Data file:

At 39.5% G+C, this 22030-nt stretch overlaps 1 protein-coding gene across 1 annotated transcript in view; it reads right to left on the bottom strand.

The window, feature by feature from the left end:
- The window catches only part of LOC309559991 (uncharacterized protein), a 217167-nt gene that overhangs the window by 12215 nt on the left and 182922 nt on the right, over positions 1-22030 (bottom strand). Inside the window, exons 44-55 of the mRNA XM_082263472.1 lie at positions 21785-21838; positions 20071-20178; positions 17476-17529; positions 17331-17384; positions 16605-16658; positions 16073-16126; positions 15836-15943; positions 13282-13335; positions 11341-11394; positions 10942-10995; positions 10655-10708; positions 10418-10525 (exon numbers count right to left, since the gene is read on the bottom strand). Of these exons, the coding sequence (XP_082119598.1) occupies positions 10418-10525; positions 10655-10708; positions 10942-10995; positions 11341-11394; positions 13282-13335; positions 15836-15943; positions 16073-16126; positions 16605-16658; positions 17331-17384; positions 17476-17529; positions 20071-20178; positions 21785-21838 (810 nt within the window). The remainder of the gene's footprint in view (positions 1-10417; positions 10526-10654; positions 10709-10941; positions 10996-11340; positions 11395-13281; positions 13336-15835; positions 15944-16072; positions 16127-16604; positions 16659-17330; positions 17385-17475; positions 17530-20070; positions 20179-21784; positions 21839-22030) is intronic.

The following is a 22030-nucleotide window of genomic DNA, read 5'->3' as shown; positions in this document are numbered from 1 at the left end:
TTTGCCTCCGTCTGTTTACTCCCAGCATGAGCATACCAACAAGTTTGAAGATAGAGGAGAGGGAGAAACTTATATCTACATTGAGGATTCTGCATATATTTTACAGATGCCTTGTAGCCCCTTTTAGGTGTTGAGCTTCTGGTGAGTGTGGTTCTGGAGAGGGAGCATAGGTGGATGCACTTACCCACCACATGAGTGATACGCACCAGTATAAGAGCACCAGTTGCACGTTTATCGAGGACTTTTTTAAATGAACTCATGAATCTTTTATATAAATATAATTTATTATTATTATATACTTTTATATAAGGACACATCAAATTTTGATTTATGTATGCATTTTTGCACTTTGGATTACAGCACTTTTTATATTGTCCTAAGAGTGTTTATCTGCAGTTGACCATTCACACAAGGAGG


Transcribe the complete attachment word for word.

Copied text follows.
At 39.5% G+C, this 22030-nt stretch overlaps 1 protein-coding gene across 1 annotated transcript in view; it reads right to left on the bottom strand.

The window, feature by feature from the left end:
- The window catches only part of LOC309559991 (uncharacterized protein), a 217167-nt gene that overhangs the window by 12215 nt on the left and 182922 nt on the right, over positions 1-22030 (bottom strand). Inside the window, exons 44-55 of the mRNA XM_082263472.1 lie at positions 21785-21838; positions 20071-20178; positions 17476-17529; positions 17331-17384; positions 16605-16658; positions 16073-16126; positions 15836-15943; positions 13282-13335; positions 11341-11394; positions 10942-10995; positions 10655-10708; positions 10418-10525 (exon numbers count right to left, since the gene is read on the bottom strand). Of these exons, the coding sequence (XP_082119598.1) occupies positions 10418-10525; positions 10655-10708; positions 10942-10995; positions 11341-11394; positions 13282-13335; positions 15836-15943; positions 16073-16126; positions 16605-16658; positions 17331-17384; positions 17476-17529; positions 20071-20178; positions 21785-21838 (810 nt within the window). The remainder of the gene's footprint in view (positions 1-10417; positions 10526-10654; positions 10709-10941; positions 10996-11340; positions 11395-13281; positions 13336-15835; positions 15944-16072; positions 16127-16604; positions 16659-17330; positions 17385-17475; positions 17530-20070; positions 20179-21784; positions 21839-22030) is intronic.

The following is a 22030-nucleotide window of genomic DNA, read 5'->3' as shown; positions in this document are numbered from 1 at the left end:
TTTGCCTCCGTCTGTTTACTCCCAGCATGAGCATACCAACAAGTTTGAAGATAGAGGAGAGGGAGAAACTTATATCTACATTGAGGATTCTGCATATATTTTACAGATGCCTTGTAGCCCCTTTTAGGTGTTGAGCTTCTGGTGAGTGTGGTTCTGGAGAGGGAGCATAGGTGGATGCACTTACCCACCACATGAGTGATACGCACCAGTATAAGAGCACCAGTTGCACGTTTATCGAGGACTTTTTTAAATGAACTCATGAATCTTTTATATAAATATAATTTATTATTATTATATACTTTTATATAAGGACACATCAAATTTTGATTTATGTATGCATTTTTGCACTTTGGATTACAGCACTTTTTATATTGTCCTAAGAGTGTTTATCTGCAGTTGACCATTCACACAAGGAGG